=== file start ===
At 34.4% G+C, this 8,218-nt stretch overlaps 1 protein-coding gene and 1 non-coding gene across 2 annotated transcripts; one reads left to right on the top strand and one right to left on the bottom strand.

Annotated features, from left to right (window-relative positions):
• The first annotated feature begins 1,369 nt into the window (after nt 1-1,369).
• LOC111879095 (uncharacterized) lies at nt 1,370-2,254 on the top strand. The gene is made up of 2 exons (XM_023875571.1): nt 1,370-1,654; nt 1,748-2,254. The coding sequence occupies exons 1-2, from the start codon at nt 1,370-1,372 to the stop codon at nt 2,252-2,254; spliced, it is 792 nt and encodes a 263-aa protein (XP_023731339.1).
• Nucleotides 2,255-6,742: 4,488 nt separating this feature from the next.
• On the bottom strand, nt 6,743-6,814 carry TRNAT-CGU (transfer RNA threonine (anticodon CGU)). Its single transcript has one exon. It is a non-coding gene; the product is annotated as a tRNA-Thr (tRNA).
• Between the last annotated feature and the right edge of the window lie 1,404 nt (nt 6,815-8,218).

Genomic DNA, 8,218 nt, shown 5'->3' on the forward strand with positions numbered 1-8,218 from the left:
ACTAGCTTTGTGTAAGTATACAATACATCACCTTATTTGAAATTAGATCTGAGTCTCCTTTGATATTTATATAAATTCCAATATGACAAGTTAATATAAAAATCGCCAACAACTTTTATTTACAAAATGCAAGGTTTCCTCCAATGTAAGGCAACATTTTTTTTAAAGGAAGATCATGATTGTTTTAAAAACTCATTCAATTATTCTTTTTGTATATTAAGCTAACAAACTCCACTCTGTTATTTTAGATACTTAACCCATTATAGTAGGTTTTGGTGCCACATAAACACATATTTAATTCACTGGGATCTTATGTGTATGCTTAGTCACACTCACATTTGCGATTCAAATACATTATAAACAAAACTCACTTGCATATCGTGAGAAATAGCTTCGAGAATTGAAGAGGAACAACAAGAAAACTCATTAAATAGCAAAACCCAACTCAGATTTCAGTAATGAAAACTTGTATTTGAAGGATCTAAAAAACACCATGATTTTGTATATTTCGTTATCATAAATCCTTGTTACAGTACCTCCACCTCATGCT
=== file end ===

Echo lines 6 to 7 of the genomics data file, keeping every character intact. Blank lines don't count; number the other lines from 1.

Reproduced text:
• On the bottom strand, nt 6,743-6,814 carry TRNAT-CGU (transfer RNA threonine (anticodon CGU)). Its single transcript has one exon. It is a non-coding gene; the product is annotated as a tRNA-Thr (tRNA).
• Between the last annotated feature and the right edge of the window lie 1,404 nt (nt 6,815-8,218).